Furthermore, we resolved to increase our expeditionary capabilities by raising the target of the deployability of national land forces. Regional crises have global effect – to respond to these crises around the world, we must be rapidly deployable. And finally, we resolved to play a heightened role in the counter-narcotics effort in Afghanistan, an area I believe will have tremendous impact as we in the international community strive toward success in Afghanistan.
These are indeed encouraging developments. The SACEUR is absolutely right to highlight the lack of political will among several important Alliance member states as a critical issue, to point out that the unanimity requirement as exacerbating this fact, and to note that the funding process makes it all the more difficult.
It’s not entirely clear to me, though, what to do about any of these difficulties. Don Rumsfeld (channeling Shimon Peres) liked to say, “If a problem has no solution, it may not be a problem, but a fact, not to be solved, but to be coped with over time.” It’s likely that Craddock’s issues fall into that space.
Lack of Political Will
The fact of the matter is that most Western European governments, much less their populations, have a hard time seeing their vital interests at stake in Afghanistan. As Jim Easaw noted in this space earlier, the global financial crisis has made Afghanistan a harder sell, given that the budgets are even tighter. Similarly, as Nick Gvosdev and others have made clear, there is widespread disagreement as to what to do about Russia, NATO expansion, and related issues owing to domestic considerations that vary from state-to-state.
Perhaps, though, Craddock is hinting at something he thinks not his place to say: That NATO should pare back its operational aims in accordance with the realities of politics. That is, if the Alliance is not going to be able to sustain troop levels and funding for missions, it shouldn’t take them on in the first place.
The requirement that all NATO member states agree in order to launch collective military action made sense at the time of the founding, when the Alliance was smaller, more homogeneous, and had a narrowly defined strategic focus. Expansion, the dissolution of the Soviet Union, and the move into a global expeditionary role has made unanimity both unnecessary as a practical matter and nearly impossible as a political matter.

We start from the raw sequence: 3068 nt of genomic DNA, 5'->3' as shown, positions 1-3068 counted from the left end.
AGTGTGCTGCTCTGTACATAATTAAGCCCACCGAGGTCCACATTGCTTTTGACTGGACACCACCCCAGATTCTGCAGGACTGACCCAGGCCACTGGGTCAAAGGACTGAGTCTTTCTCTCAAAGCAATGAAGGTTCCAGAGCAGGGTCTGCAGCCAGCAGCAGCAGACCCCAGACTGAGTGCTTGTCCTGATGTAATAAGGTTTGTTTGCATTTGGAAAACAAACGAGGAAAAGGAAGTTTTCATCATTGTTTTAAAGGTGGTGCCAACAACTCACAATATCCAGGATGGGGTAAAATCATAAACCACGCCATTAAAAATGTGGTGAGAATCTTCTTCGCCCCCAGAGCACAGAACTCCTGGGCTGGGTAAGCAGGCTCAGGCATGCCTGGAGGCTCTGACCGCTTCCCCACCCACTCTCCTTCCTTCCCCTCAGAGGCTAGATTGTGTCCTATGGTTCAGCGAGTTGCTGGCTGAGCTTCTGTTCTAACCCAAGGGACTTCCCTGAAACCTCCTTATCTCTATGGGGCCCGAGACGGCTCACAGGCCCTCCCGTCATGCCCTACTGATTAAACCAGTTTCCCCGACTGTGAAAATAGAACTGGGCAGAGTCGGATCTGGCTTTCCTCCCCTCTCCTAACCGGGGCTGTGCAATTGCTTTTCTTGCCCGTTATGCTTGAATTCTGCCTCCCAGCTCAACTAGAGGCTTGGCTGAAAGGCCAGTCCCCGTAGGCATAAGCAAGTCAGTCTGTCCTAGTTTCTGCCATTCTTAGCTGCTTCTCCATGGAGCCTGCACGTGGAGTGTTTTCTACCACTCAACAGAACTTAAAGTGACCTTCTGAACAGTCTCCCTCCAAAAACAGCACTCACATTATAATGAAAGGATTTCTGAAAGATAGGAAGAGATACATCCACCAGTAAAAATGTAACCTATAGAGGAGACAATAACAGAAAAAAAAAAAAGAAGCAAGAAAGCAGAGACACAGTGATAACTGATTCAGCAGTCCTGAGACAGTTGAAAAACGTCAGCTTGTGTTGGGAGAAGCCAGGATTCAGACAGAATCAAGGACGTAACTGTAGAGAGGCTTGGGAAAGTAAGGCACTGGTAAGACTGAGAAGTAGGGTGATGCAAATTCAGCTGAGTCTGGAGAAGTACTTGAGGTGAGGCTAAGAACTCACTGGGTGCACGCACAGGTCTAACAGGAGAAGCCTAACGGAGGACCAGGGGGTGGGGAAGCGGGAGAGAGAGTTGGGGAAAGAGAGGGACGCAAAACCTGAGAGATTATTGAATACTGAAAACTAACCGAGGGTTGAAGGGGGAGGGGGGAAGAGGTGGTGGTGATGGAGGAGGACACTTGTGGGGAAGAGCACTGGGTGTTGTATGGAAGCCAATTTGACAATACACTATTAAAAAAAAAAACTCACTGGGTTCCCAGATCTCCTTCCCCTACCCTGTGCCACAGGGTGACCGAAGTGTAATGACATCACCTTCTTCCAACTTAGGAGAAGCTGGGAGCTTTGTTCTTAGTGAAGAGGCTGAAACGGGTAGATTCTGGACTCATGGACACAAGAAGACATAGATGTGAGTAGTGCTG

It’s also unlikely to change. Why would any of the major states give up their veto power over military actions they consider unwise, much less contrary to their own national interests? Perhaps newer or prospective members would be amenable to a junior status that came without this ability; then again, they’ve proven the most enthusiastic about participation.
Funding: Costs Lie Where They Fall
This is essentially a corollary to the first two problems, although perhaps the easiest of the three to solve. The lack of political will, mostly in “Old Europe,” to commit the resources to maintain robust standing forces, much less commit existing forces to out of area operations with little domestic support, creates a free rider problem where those not lacking the will — the United States, the United Kingdom, Canada, and eastern Europe — will bear the cost of most missions. The veto power will preclude states being forced to commit troops or resources.
It does strike me as plausible, however, that there will be missions — as with Afghanistan — for which there is a strong consensus that it is in NATO’s interest to act even though there’s not much will to do so on the part of much of Western Europe where states will be willing to pony up Euros but not manpower. Given the ongoing financial sector collapse, however, we may have to wait a bit to test that theory out.
James Joyner is managing editor of the Atlantic Council. NATO photo.